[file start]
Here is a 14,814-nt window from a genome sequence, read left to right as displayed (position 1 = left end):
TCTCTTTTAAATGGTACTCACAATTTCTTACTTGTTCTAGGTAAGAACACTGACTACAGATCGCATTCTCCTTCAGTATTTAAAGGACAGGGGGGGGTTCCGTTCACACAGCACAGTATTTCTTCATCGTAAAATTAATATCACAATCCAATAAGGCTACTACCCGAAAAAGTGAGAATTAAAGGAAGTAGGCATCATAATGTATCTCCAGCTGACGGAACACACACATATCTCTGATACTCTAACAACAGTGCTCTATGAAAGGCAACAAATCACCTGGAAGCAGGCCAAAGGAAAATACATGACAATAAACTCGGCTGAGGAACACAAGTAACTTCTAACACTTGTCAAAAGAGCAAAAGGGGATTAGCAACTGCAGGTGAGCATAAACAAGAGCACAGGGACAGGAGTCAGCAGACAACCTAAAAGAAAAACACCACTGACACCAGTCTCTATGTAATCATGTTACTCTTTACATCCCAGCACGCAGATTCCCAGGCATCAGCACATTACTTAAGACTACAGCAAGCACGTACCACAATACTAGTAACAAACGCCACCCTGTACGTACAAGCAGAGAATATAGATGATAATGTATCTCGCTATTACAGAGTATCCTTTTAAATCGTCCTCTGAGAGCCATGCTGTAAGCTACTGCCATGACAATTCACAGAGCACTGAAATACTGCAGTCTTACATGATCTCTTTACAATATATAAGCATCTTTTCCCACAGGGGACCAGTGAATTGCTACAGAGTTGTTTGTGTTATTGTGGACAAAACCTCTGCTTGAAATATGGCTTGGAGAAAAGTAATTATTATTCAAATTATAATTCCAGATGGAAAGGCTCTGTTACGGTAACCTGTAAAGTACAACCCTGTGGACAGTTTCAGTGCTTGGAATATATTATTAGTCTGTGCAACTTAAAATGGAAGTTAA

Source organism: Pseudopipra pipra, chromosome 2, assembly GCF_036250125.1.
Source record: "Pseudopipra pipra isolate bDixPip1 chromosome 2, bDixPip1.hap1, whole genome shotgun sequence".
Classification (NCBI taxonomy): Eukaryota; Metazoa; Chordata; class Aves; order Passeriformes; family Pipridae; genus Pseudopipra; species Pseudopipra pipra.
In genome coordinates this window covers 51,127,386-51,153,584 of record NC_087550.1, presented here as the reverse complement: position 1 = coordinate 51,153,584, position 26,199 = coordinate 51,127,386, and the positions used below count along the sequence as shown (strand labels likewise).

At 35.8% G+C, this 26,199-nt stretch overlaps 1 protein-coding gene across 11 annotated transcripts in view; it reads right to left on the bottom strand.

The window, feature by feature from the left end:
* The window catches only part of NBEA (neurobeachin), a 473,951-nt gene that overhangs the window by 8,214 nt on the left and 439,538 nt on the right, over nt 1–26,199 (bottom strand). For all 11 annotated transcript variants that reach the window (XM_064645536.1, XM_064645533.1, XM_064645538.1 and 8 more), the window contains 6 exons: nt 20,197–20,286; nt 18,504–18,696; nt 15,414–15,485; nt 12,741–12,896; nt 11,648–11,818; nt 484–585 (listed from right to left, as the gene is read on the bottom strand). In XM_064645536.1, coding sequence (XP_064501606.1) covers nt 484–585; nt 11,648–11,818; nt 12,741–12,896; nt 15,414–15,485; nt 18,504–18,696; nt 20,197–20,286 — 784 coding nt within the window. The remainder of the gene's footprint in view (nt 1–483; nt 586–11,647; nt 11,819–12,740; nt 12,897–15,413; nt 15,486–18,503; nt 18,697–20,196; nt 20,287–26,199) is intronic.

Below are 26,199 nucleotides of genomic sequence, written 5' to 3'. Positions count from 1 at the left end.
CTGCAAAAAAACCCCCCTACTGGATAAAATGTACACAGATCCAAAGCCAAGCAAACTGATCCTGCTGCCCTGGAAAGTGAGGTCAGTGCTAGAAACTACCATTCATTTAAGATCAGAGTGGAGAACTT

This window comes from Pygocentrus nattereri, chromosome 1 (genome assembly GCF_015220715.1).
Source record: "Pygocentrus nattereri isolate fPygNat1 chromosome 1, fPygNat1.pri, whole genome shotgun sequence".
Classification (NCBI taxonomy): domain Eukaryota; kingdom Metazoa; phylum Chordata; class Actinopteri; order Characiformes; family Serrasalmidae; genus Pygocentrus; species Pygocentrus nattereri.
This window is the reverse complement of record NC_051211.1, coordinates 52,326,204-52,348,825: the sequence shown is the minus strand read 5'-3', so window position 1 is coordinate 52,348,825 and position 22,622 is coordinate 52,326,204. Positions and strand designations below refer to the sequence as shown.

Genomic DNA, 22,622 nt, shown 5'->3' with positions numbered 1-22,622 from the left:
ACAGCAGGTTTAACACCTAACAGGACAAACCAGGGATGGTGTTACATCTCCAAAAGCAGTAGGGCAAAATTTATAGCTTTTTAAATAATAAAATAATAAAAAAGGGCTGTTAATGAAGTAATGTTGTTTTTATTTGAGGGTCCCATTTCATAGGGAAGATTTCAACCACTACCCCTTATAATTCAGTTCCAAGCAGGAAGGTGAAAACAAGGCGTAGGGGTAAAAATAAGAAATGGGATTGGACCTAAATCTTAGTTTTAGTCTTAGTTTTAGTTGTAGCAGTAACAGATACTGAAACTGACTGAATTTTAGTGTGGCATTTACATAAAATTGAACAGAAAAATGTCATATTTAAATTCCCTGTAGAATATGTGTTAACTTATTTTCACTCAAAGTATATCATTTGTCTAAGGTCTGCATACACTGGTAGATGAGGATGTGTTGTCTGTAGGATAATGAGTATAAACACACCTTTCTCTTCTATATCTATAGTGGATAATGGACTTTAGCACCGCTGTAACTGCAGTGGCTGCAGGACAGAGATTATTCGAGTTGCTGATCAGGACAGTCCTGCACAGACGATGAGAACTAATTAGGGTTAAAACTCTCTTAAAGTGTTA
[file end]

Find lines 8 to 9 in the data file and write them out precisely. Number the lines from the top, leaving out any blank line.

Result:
The window, feature by feature from the left end:
* The window catches only part of NBEA (neurobeachin), a 473,951-nt gene that overhangs the window by 8,214 nt on the left and 439,538 nt on the right, over nt 1–26,199 (bottom strand). For all 11 annotated transcript variants that reach the window (XM_064645536.1, XM_064645533.1, XM_064645538.1 and 8 more), the window contains 6 exons: nt 20,197–20,286; nt 18,504–18,696; nt 15,414–15,485; nt 12,741–12,896; nt 11,648–11,818; nt 484–585 (listed from right to left, as the gene is read on the bottom strand). In XM_064645536.1, coding sequence (XP_064501606.1) covers nt 484–585; nt 11,648–11,818; nt 12,741–12,896; nt 15,414–15,485; nt 18,504–18,696; nt 20,197–20,286 — 784 coding nt within the window. The remainder of the gene's footprint in view (nt 1–483; nt 586–11,647; nt 11,819–12,740; nt 12,897–15,413; nt 15,486–18,503; nt 18,697–20,196; nt 20,287–26,199) is intronic.